FC: When we talk about the shift in mentality, the words authenticity and transparency keep coming up. For me, this forms an instant association with social media. What role, if any, do you think social media plays in these shifts in thinking?

Street style blogs, more than any other social media, have facilitated the shift from artifice to authenticity by showcasing clothes on people of all ages, sizes and backgrounds and celebrating them as champions of style. In a world where our fashion cues come from “the worst bikini bodies” in tabloids or photoshopped images of perfection in fashion magazines, street style bloggers highlight the one group we still believe in – real people. Looking at their images, we see ourselves in them and picture their styles on us. They inspire us to play and experiment with fashion because they remind us that fashion is not only a great form of self-expression, but also a whole lot of fun.

Second is a feature article I wrote for the JC Report called Fashions Changing Forms. For over seven years, this online fashion news source is one of the most well-read sites by fashion fans and professionals for news on everything fashion. I am a daily reader of the JCR because it is often the first to uncover key movements in the fashion industry as well as provide insights on the latest trends.

Models of various ages and sizes have become increasingly common among top fashion magazines and runways over the past few seasons. The topic captured worldwide attention when Mark Fast featured several size 12 and 14 models in his London Fashion Week show in October 2009. Coupled with rumors that Fast’s stylist quit 48 hours before the debut as a result of the casting, the curvy models made headlines for a week following the outing.

Magazines and other designers have also made changes to the models they hire. German Brigitte and British Essentials, for instance, have each announced that they would use “real women” of all sizes and ages instead of traditional models following a resounding survey among readers. High fashion glossy V and French Elle (which featured a size 16 model on its cover) also devoted issues to size diversity, while Italian Vogue created a section of its website specifically for curvy girls. And for AmericanElle’s special 25th anniversary October issue, it featured Gabourey Sidibe, the black full-figured star of “Precious,” as a cover girl.

Taking cues from this shifting media emphasis, luxury fashion brands have also followed the same course. Prada and Louis Vuitton celebrated curvaceous and mature women last season by casting models whose age and size make them a runway rarity, including Christy Turlington, Laetitia Casta and Elle MacPherson. Tom Ford unveiled his highly anticipated women’s collection during the most recent New York Fashion Week on a diverse group of celebrities ranging from Beyonce Knowles to Lauren Hutton, while Giles Deacon featured a 71-year-old Veruschka on his s/s ‘11 catwalk during London this past Fashion Week. And among the up-and-comers, Project Runway Canada winner Sunny Fong included a few size 14 models—including one gray-haired 55-year-old discovered on Craigslist—in his Toronto Fashion Week show last March.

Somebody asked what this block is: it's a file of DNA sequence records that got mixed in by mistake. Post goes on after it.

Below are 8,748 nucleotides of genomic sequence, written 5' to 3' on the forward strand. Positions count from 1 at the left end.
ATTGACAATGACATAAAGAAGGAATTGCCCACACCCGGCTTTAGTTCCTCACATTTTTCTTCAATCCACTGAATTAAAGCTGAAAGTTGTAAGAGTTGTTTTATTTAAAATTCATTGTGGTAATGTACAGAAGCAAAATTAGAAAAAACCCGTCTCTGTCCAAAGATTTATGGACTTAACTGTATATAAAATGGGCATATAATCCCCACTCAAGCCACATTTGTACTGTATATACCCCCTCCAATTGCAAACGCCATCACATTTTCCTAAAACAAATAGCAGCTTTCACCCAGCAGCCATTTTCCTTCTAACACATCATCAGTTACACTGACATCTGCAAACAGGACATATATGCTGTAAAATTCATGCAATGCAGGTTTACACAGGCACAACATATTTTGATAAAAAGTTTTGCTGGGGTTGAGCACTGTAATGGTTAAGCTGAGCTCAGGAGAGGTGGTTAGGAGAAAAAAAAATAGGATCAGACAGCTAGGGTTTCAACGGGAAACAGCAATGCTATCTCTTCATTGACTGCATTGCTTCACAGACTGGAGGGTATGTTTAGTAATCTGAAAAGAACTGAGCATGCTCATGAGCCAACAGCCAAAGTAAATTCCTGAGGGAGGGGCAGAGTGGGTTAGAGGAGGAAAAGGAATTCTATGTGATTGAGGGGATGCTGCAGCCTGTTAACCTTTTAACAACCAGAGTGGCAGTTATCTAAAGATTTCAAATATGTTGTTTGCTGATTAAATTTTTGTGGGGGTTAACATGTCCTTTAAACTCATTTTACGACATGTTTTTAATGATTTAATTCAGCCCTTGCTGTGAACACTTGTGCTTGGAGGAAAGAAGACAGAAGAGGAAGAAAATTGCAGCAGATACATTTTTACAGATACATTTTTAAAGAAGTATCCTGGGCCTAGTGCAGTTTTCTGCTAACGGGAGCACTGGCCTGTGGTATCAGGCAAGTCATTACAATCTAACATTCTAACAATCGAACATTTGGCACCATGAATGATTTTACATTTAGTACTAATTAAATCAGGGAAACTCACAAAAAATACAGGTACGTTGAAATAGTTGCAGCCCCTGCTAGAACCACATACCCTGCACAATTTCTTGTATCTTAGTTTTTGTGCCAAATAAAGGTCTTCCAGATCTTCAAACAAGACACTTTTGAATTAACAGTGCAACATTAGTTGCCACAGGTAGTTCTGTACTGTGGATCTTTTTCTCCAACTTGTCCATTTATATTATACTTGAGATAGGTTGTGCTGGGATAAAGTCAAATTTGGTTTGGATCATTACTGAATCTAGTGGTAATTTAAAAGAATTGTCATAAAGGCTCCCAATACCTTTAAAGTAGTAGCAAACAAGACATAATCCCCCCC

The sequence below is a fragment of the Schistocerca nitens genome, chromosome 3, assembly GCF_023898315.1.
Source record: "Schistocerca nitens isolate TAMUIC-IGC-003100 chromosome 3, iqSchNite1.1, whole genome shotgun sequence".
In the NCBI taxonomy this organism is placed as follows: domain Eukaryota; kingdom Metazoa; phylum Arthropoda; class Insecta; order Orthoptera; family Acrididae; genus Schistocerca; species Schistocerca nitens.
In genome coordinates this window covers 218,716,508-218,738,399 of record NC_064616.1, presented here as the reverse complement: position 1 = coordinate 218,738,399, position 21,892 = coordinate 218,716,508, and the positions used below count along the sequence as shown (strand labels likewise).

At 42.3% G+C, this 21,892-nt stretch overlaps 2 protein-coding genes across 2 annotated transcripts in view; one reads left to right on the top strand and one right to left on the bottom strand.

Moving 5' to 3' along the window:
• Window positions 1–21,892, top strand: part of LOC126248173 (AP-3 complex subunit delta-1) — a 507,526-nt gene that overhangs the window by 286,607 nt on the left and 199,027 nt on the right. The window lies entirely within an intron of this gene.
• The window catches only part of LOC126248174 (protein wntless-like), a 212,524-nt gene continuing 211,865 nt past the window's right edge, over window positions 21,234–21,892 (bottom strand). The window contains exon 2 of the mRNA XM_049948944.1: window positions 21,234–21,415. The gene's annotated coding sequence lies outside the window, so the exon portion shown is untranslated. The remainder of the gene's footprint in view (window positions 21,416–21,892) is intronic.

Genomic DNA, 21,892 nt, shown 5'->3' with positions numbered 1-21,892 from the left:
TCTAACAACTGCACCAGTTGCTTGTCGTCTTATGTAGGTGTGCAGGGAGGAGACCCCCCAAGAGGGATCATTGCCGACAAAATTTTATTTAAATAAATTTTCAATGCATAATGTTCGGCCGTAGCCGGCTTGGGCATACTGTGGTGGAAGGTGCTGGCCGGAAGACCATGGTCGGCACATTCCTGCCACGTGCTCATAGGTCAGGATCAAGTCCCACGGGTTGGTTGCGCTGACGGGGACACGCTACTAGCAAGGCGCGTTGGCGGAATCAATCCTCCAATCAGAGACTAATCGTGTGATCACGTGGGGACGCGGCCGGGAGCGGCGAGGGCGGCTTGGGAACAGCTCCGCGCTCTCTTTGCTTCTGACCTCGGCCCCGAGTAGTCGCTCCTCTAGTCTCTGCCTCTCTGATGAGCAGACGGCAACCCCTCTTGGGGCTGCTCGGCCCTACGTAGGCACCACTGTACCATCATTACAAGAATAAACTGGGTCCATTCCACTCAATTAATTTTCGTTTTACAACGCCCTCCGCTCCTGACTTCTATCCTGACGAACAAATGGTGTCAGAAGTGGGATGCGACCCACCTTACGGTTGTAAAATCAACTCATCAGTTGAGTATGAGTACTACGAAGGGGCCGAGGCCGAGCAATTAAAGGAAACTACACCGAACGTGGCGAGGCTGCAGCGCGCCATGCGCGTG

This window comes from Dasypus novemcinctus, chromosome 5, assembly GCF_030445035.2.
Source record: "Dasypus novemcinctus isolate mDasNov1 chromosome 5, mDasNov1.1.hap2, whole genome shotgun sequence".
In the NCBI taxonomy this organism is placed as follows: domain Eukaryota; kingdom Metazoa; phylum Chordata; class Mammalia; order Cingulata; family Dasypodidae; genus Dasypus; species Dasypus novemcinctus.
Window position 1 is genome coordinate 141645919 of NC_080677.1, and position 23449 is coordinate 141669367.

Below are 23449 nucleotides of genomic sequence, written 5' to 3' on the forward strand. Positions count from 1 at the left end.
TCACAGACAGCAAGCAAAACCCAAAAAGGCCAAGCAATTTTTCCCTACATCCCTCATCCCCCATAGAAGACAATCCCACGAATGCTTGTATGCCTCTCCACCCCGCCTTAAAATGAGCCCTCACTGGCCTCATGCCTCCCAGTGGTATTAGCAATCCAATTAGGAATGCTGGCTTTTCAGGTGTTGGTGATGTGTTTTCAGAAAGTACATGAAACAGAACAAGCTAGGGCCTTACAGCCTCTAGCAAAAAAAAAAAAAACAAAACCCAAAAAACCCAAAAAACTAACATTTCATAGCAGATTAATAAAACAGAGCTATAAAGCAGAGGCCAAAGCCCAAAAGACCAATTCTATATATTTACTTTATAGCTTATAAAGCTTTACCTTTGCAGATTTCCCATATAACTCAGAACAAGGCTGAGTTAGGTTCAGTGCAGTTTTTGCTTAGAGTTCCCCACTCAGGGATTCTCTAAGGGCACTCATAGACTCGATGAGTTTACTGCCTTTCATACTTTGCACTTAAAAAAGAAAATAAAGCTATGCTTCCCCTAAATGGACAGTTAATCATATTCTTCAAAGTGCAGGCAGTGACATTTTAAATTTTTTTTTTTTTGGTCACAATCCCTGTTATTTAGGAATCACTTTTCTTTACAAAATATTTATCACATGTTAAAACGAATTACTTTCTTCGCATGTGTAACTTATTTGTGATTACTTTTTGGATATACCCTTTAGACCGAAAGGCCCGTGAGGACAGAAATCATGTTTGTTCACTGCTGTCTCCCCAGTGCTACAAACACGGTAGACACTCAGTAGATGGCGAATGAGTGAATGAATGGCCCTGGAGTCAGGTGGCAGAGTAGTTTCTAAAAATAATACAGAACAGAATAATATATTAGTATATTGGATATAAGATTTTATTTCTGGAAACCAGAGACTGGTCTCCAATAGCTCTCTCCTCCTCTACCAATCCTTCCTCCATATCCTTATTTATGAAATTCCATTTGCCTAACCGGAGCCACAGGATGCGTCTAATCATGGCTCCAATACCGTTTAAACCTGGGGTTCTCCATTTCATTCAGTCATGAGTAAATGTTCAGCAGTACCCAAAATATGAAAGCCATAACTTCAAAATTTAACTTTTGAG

“If you see something, and you can reach what you see, then you do not have to make an effort any more,” Karl Lagerfeld once said, effectively summarizing fashion’s unattainability ethos. Given this outlook, models who resemble consumers (i.e. anyone over size two and 25 years old) fail to convince buyers to “make an effort” and therefore shop for that new dress. And yet, even Largerfeld—who also famously claimed that only “fat mothers” found curvy models attractive—cast size 12 supermodel Crystal Renn in Chanel’s recent resort collection and American ad campaign.

This shifting attitude in the industry’s definition of beauty is largely the result of changing attitudes among increasingly savvy female consumers. Following Fast’s infamous show, a reporter for The Guardian mused: “The curvy models genuinely altered my appraisal of the clothes in the show, making me consider how I would look in these designs.” Modern women live two steps beyond those original marketing manipulation tactics—cookie-cutter models have become monotonous, mainstream criticisms of airbrushed ads abound and the recession has replaced a desire for fantasy with a hunger for authenticity. These days, many women seek fashion inspiration from the plethora of street style blogs that showcase clothes on people of all ages, sizes and backgrounds, celebrating everyday fashionistas on the merit of style alone.

This altered attitude is also reflected in the way consumers are purchasing items. A recent study of over 3,000 women between the ages of 14 and 65 by researchers at Cambridge University found that more than 85% of women in Canada and the US increased their intentions to buy a fashion product when the ad featured a model that resembled their size, age and ethnicity. Women want to see models of a variety of sizes and ages that have the same glamour, artistry and poise as conventional fashion models, but no longer reflect the archaic images of impossible aspiration. From an anecdotal angle, this outlook was nicely summarized in New York Magazine analysis of Ford’s daring show: “It was kind of thrilling to see very expensive clothing on women who might actually buy these clothes.”